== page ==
368pp, hardback, £12.99
Reviewed by Elsbeth Lindner
Evelyn Gifford is a modern woman. As a practising lawyer in 1926 London, she is a rare breed: independent, free-thinking, also an object of professional curiosity who was given her first rung on the ladder by Daniel Breen of the law firm Breen & Balcombe, another freethinker and a socialist whose interest in Evelyn has developed from the professional to something rather more personal.
Katharine McMahon’s historical fiction doesn’t evade the formula of an exceptional woman in an unusual era, rather embraces it fully, using honest emotional responses and full-bodied description to enliven her attractive heroines whose determination can border on the feminist. Evelyn is no exception. McMahon depicts a woman in the vanguard who is simultaneously passionate and self-doubting, aware and also lonely.
Evelyn’s predicaments are many. Against advice, she has taken on the Petit case, a high-profile divorce/paternity confrontation among the upper echelons of society. This chimes with issues in Evelyn’s own family concerning her mother’s possible illegitimacy. At the other extreme, there is the impoverished Wright household in Battersea, the scene of extreme spousal abuse. In the world at large, the General Strike is brewing. And in Evelyn’s personal life there is the reappearance of a lost love to compete with the attentions of Daniel Breen.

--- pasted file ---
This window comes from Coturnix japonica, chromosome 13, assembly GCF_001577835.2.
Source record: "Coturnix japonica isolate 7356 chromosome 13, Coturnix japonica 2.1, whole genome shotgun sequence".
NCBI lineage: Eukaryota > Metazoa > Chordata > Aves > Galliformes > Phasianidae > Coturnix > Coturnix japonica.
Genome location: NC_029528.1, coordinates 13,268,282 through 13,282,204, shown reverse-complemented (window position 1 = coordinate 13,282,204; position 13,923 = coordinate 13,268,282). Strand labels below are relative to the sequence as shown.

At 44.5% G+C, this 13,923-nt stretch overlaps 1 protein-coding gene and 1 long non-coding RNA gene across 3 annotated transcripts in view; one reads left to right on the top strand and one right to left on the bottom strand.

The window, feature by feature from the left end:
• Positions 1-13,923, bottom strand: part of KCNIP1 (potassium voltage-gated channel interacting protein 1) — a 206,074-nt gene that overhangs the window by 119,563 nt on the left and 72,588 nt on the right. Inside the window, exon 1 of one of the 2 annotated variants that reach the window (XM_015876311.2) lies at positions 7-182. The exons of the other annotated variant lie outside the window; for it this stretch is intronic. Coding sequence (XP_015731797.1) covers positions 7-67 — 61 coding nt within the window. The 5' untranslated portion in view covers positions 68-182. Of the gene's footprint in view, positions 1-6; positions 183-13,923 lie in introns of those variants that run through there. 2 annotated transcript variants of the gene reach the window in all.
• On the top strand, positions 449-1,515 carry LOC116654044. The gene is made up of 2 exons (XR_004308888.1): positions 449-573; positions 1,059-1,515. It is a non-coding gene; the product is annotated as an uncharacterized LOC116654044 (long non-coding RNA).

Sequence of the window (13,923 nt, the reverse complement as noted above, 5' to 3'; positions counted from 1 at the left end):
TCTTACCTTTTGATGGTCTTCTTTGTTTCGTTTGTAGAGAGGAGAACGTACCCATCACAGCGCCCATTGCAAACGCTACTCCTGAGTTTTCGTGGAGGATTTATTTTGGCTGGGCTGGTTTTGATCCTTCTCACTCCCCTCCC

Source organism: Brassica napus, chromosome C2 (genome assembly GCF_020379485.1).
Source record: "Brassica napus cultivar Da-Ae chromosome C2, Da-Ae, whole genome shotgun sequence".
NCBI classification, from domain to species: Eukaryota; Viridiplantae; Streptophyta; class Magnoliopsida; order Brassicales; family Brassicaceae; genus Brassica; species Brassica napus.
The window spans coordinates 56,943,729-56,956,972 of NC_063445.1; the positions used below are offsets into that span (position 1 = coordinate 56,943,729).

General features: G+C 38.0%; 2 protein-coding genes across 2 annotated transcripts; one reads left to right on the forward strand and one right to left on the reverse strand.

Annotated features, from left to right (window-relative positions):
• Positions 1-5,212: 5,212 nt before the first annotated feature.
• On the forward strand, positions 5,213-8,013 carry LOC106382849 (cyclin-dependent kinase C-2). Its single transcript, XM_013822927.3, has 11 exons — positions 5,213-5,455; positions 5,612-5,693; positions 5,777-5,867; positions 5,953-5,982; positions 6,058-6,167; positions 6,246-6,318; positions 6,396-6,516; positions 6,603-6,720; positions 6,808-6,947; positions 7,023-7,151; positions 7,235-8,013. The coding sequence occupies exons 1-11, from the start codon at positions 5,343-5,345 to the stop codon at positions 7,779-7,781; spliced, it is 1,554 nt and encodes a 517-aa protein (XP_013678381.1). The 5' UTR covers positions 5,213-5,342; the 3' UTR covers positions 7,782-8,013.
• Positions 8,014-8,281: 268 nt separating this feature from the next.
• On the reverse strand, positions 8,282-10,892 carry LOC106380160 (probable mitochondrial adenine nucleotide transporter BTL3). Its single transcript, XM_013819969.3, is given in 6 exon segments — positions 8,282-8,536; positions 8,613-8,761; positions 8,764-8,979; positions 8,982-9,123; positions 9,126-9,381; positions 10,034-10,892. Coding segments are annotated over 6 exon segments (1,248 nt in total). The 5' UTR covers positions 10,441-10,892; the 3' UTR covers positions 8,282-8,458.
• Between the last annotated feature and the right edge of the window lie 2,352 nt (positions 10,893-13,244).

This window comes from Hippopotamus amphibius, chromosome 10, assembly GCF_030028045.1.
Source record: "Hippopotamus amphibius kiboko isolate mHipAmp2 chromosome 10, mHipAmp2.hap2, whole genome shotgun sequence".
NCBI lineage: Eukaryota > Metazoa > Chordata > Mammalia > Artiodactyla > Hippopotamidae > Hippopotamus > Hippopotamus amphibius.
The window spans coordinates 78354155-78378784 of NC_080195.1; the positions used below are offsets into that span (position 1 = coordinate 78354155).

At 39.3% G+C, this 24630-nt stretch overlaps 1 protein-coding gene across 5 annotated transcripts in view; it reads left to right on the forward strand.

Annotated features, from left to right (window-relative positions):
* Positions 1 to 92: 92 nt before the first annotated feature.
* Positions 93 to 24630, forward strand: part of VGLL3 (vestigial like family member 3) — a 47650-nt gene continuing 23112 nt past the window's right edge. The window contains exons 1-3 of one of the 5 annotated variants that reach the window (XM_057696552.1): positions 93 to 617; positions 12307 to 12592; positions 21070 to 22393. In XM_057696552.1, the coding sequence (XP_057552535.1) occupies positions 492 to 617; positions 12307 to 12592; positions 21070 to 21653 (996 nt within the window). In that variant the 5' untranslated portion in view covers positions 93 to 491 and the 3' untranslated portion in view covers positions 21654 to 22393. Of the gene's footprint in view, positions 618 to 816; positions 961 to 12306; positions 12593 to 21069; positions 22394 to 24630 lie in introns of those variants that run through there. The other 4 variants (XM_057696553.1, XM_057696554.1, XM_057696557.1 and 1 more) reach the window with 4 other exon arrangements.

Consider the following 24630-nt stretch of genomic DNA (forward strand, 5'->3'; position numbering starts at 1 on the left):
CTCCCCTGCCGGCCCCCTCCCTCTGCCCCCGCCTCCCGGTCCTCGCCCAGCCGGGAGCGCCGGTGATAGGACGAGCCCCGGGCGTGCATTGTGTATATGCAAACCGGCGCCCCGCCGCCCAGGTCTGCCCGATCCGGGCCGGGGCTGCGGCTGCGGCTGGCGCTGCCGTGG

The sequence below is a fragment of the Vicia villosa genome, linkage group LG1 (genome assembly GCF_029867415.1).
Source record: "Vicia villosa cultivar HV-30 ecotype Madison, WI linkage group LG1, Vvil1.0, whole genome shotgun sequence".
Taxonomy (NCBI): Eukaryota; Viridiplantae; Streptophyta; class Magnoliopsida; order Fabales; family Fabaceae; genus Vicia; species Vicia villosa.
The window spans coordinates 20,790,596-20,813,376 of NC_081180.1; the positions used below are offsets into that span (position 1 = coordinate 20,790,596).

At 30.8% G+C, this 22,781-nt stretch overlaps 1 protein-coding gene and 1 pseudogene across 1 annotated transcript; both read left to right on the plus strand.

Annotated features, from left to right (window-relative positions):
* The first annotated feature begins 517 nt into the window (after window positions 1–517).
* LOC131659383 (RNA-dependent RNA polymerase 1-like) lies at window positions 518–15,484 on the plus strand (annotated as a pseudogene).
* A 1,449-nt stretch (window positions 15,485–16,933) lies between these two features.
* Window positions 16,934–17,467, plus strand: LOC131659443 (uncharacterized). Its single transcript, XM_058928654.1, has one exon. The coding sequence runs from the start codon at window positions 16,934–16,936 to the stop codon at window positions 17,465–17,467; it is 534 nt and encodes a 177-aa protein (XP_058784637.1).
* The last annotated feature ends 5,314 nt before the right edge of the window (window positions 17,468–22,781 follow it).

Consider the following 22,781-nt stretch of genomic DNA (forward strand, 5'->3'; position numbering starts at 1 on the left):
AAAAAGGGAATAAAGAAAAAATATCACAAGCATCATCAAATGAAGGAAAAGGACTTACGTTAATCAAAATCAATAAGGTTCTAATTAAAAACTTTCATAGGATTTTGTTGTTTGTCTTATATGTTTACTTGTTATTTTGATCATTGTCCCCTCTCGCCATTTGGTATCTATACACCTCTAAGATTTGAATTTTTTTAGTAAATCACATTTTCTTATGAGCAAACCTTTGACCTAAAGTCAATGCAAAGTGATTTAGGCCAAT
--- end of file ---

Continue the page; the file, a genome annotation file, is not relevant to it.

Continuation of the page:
McMahon stirs her full pot briskly and capably. Period detail, politics, family dramas and affairs of the heart intertwine and combine in various permutations until a crescendo of a conclusion delivers not one but two courtroom scenes and a light tease of the reader’s expectation extended right up to the final page.
While McMahon fans will recognize Evelyn from a previous novel, The Crimson Rooms, The Woman in the Picture is a free-standing work that offers plentiful pleasures. Readers might debate the wisdom of Evelyn’s final decision, but McMahon herself does not disappoint.